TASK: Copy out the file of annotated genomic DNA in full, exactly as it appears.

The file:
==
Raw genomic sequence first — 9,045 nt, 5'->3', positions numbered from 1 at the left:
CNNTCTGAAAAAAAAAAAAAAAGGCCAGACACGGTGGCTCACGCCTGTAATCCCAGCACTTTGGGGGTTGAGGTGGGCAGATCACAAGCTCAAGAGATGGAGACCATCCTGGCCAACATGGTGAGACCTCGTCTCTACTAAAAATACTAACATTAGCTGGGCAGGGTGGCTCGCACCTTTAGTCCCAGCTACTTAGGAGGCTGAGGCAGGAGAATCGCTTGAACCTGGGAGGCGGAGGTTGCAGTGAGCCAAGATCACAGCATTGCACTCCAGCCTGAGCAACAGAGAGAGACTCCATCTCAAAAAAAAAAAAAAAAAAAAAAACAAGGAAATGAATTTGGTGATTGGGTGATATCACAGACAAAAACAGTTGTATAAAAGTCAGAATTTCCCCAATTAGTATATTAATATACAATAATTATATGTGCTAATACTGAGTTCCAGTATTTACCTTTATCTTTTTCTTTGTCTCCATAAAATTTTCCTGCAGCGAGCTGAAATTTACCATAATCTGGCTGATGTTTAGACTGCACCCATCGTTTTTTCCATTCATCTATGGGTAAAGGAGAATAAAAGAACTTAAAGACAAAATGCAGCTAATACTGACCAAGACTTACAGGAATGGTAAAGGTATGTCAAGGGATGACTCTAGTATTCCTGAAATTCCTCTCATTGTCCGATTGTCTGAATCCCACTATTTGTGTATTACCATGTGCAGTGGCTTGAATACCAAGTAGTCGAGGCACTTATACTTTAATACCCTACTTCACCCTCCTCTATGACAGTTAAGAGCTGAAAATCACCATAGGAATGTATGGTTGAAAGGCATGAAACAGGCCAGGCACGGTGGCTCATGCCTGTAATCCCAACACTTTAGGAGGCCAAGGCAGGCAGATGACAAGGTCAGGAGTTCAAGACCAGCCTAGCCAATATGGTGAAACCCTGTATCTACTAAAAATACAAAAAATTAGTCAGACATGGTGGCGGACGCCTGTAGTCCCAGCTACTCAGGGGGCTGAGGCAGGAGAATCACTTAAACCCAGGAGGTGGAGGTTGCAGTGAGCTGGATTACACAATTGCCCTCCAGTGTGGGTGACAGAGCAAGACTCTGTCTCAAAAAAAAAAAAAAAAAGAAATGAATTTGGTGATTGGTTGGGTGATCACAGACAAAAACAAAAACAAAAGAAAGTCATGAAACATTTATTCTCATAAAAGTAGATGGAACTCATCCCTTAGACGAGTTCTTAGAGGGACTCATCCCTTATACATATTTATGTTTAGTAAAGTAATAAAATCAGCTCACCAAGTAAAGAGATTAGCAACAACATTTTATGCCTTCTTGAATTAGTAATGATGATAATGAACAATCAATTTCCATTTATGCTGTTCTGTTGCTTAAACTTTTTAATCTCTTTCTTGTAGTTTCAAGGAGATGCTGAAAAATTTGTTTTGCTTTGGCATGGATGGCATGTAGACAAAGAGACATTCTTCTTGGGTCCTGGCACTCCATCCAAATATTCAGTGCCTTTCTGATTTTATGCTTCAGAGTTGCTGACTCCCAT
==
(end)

Raw genomic sequence first — 9,045 nt, 5'->3', positions numbered from 1 at the left:
CNNTCTGAAAAAAAAAAAAAAAGGCCAGACACGGTGGCTCACGCCTGTAATCCCAGCACTTTGGGGGTTGAGGTGGGCAGATCACAAGCTCAAGAGATGGAGACCATCCTGGCCAACATGGTGAGACCTCGTCTCTACTAAAAATACTAACATTAGCTGGGCAGGGTGGCTCGCACCTTTAGTCCCAGCTACTTAGGAGGCTGAGGCAGGAGAATCGCTTGAACCTGGGAGGCGGAGGTTGCAGTGAGCCAAGATCACAGCATTGCACTCCAGCCTGAGCAACAGAGAGAGACTCCATCTCAAAAAAAAAAAAAAAAAAAAAAACAAGGAAATGAATTTGGTGATTGGGTGATATCACAGACAAAAACAGTTGTATAAAAGTCAGAATTTCCCCAATTAGTATATTAATATACAATAATTATATGTGCTAATACTGAGTTCCAGTATTTACCTTTATCTTTTTCTTTGTCTCCATAAAATTTTCCTGCAGCGAGCTGAAATTTACCATAATCTGGCTGATGTTTAGACTGCACCCATCGTTTTTTCCATTCATCTATGGGTAAAGGAGAATAAAAGAACTTAAAGACAAAATGCAGCTAATACTGACCAAGACTTACAGGAATGGTAAAGGTATGTCAAGGGATGACTCTAGTATTCCTGAAATTCCTCTCATTGTCCGATTGTCTGAATCCCACTATTTGTGTATTACCATGTGCAGTGGCTTGAATACCAAGTAGTCGAGGCACTTATACTTTAATACCCTACTTCACCCTCCTCTATGACAGTTAAGAGCTGAAAATCACCATAGGAATGTATGGTTGAAAGGCATGAAACAGGCCAGGCACGGTGGCTCATGCCTGTAATCCCAACACTTTAGGAGGCCAAGGCAGGCAGATGACAAGGTCAGGAGTTCAAGACCAGCCTAGCCAATATGGTGAAACCCTGTATCTACTAAAAATACAAAAAATTAGTCAGACATGGTGGCGGACGCCTGTAGTCCCAGCTACTCAGGGGGCTGAGGCAGGAGAATCACTTAAACCCAGGAGGTGGAGGTTGCAGTGAGCTGGATTACACAATTGCCCTCCAGTGTGGGTGACAGAGCAAGACTCTGTCTCAAAAAAAAAAAAAAAAAGAAATGAATTTGGTGATTGGTTGGGTGATCACAGACAAAAACAAAAACAAAAGAAAGTCATGAAACATTTATTCTCATAAAAGTAGATGGAACTCATCCCTTAGACGAGTTCTTAGAGGGACTCATCCCTTATACATATTTATGTTTAGTAAAGTAATAAAATCAGCTCACCAAGTAAAGAGATTAGCAACAACATTTTATGCCTTCTTGAATTAGTAATGATGATAATGAACAATCAATTTCCATTTATGCTGTTCTGTTGCTTAAACTTTTTAATCTCTTTCTTGTAGTTTCAAGGAGATGCTGAAAAATTTGTTTTGCTTTGGCATGGATGGCATGTAGACAAAGAGACATTCTTCTTGGGTCCTGGCACTCCATCCAAATATTCAGTGCCTTTCTGATTTTATGCTTCAGAGTTGCTGACTCCCAT